Summer is finally here, and you’re ready for all those things we’ve been getting excited about: trips to the beach, chilling out by the swimming pool, and impaired hearing? That’s correct, summer has many unseen potential risks to your hearing, either from loud sounds or the environmental scenarios you may find yourself in. Any sounds over 80 decibels can harm your ears, while permanent loss of hearing can take hold in pools or other bodies of water. To keep your ears safe and sound this summer, you need to be mindful of your surroundings and take preventative measures. Keep on reading to identify the summer’s six hidden hazards to your hearing.
When You go to Concerts, Use Ear Protection
The summer season is concert time, but even if you’re in a venue, you still should attend to your hearing. 90 decibels is in the danger zone for ear injury and live music reaches this level even at outdoor shows. That’s the reason it’s always a good plan to wear earplugs regardless of whether you’re seeing a show indoors or outdoors. You can still hear the music with earplugs in it’s just dampened a little. If you’re taking young children to a concert, think about buying them a heavy duty set of earmuffs since their ears are much more sensitive than those of adults.
It’s Not Just Loud at Fireworks
Honestly, there are a lot of reasons to avoid fireworks in the summer. It’s not just the 4th of July shows that are pro that can hurt your hearing, we mean the backyard fireworks which every summer cause hundreds of injuries. In addition to causing hand injuries, blindness, and house fires, personal fireworks can also cause significant harm to your hearing since they are known to achieve volume levels of 155 dB. This 4th of July, leave the fireworks to the pros and enjoy the display from a safe and sound distance.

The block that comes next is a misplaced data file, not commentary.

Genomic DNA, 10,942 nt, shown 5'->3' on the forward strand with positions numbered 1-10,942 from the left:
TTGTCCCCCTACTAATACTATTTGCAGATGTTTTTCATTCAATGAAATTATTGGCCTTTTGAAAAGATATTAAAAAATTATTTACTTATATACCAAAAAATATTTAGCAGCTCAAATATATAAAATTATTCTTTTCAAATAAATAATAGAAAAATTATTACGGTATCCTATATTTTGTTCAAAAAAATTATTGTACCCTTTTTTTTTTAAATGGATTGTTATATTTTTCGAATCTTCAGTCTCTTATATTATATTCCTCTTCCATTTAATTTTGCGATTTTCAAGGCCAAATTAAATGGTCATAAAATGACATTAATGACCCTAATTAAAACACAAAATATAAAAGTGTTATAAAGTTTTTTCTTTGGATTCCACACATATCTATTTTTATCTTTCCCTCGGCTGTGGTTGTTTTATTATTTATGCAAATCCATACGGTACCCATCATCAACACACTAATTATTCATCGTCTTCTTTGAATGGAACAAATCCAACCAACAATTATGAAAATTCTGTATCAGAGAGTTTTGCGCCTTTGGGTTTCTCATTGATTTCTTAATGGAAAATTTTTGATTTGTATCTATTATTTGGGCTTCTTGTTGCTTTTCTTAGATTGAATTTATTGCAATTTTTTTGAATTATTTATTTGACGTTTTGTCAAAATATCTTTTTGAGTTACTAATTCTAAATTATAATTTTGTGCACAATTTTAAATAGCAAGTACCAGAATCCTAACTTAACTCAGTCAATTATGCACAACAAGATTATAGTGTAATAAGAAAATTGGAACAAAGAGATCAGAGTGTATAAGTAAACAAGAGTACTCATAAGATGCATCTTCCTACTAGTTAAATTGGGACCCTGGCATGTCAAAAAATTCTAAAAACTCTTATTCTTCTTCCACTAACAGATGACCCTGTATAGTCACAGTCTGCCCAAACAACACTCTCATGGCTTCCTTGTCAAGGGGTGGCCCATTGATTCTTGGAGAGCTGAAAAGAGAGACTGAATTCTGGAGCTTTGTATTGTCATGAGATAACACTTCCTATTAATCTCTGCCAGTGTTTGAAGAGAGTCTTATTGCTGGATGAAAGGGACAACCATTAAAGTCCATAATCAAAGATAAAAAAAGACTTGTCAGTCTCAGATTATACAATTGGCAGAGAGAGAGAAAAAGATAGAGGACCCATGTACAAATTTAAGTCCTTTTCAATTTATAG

Loss of Hearing Can be Brought About by Lawnmowers
If you’re really serious about your yard, chances are you’re out there each week on your lawnmower, trimming your bushes and using your edger. But have you ever noticed how off your ears feel after you get done, how everything sounds muffled or your ears are ringing? That’s because the lawn tools, which are constantly loud, have a slow and steady impact on your hearing. You’ve likely noticed lawn professionals using some kind of hearing protection, next time you do yard work with noisy power equipment, you should take a hint from them and wear earmuffs or earplugs.
Here’s How to Protect Your Ears When You Take a Swim
Huge numbers of people suffer from swimmer’s ear each summer, which happens when bacteria-packed water gets stuck inside your ear canal. Swelling and painful earaches result when the bacteria infects the ear. These bacteria are normally found in rivers and lakes but could also live in hot tubs and pools if the water isn’t properly treated. As long as you have your ears treated by a hearing specialist you will probably be ok, and no permanent loss of hearing will happen. To prevent swimmer’s ear, though, you will want to wear specialized swimming earplugs in the pool and get your pool water tested to make certain the chemical balance is ok.
Boats and Other Water Sports
The summer season is a taste of freedom for those who love to be in a boat on the water, smelling the salt air from the ocean or the fresh breeze of the lake. But, jet ski and boat engines are usually noisy,they can get up to over 100 decibels. Long term hearing damage can happen after around 15 minutes of exposure to that much noise. In this situation also, using a pair of throw away foam earplugs is a smart strategy.
Your Ears Can be Hurt by Car Races
It doesn’t matter what kind of auto racing you like, motorcycle, midget, Formula 1, drag racing or stock cars. If you attend a lot of auto-races this summer, they all present a risk. 120 dB is well within the danger zone for hearing loss and a number of races go well above this. Earplugs are your best friends at these races, while your kids should probably use the earmuffs we mentioned earlier. If you don’t, you may not get to enjoy the sound of those engines as you get older.